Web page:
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Supreme Court hints at victory for Playboy playmate
WASHINGTON -- Playboy Playmate Anna Nicole Smith's date with the Supreme Court had all the trappings of a soap opera: tears, a family feud and lots of money.
And justices hinted that the 11-year fight was far from over.
The court will decide in a few months whether to renew Smith's claim to a piece of the estate of Texas oilman J. Howard Marshall II, who died at age 90 after a brief marriage to Smith.
The case pits Smith, 38, against her former stepson, 67-year-old E. Pierce Marshall.
Both were in court.
Smith, glamorous in a black dress with her long blond hair loose, wept as justices discussed her former husband.
Pierce Marshall, wearing a suit and accompanied by his wife, said afterward: "If I have to fight this for another 10 years I'm ready to do it."
Justices tread delicately on the subject matter.
Chief Justice John Roberts said the case involved "a substantial amount of assets," referring to the fortune of Smith's husband of 14 months. The estate was estimated at as much as $1.6 billion.
The court's other new member, Samuel Alito, remained silent as did Justice Clarence Thomas.
Otherwise, however, it was a lively debate that included many references to Smith and her plight, although justices referred to her by her given name, Vickie Lynn.
Justice Stephen Breyer said there was evidence that J. Howard Marshall's will was forged and that the son hired private detectives to keep Smith away from her elderly husband's sick bed. She was a 26-year-old topless dancer, divorced with a son, when she and Marshall were married. One of her husband's nurses testified that Smith bared her breasts to the bedridden man as part of her effort to get an inheritance.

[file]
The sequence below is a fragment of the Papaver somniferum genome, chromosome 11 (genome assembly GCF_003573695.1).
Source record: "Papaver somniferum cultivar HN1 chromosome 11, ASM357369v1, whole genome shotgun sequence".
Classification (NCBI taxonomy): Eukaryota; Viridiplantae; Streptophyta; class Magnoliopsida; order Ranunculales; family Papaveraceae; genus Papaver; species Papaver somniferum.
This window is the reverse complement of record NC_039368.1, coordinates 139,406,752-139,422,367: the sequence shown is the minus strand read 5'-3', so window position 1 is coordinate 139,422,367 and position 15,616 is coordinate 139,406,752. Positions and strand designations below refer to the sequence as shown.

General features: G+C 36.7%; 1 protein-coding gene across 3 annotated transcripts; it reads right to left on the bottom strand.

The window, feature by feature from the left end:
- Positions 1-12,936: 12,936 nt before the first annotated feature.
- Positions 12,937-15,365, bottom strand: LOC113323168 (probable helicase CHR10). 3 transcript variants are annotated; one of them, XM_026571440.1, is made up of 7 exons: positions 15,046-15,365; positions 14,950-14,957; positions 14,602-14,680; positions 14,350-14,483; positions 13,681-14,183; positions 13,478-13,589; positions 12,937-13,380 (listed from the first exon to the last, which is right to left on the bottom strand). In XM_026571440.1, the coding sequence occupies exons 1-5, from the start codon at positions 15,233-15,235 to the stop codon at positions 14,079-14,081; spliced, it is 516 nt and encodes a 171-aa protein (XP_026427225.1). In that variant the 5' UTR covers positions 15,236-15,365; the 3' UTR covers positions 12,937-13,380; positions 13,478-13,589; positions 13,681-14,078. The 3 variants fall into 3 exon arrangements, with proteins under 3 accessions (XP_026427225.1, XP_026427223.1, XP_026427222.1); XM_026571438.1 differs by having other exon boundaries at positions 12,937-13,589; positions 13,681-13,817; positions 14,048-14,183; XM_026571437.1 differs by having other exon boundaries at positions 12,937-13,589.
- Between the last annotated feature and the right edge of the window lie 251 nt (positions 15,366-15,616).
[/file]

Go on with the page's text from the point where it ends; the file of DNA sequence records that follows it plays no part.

"It's quite a story," Breyer marveled.
Justice David Souter distilled her claims in only a few words: "I just want some money from this guy."
Her late husband, a widower with a penchant for strippers, showered Smith with gifts including two homes, jewelry and clothes.
In addition, she contends that he promised her half his estate.
G. Eric Brunstad Jr., the lawyer for the son, said that a Texas court investigated her claims during a five-month trial and rejected them. He said that Smith had no grounds to bring a separate claim in federal court in California.
He faced tough comments from the justices who seemed hesitant to limit the federal courts' reach.
"That's just not the way our system works," said Justice Ruth Bader Ginsburg, the only woman justice who was especially feisty in her questioning.
"I don't see your logic," Souter told Brunstad.
The case requires the court to clarify when federal courts may hear claims that involve state probate proceedings.
About two dozen photographers swarmed Smith and her attorney as they left through a side door of the court building after the hearing, then sped away in a black SUV. She declined to answer questions.
Earlier, when she arrived, several photographers were knocked to the ground in their zeal to get a picture of Smith, dressed in a knee-length dress, high heels and black sunglasses.
Smith was awarded $474 million by a federal bankruptcy judge. That was later reduced by a federal district judge and then thrown out altogether by a federal appeals court on jurisdictional grounds.
Justices seemed ready to overturn the appeals court, although a Supreme Court victory now would not guarantee that Smith will receive any money.
Pierce Marshall said in a statement after the argument that a "decision to return the case to the lower courts still leaves us with numerous other grounds."
"If necessary, each of those remaining grounds will be pursued vigorously," he said.
The case is Marshall v. Marshall, 04-1544.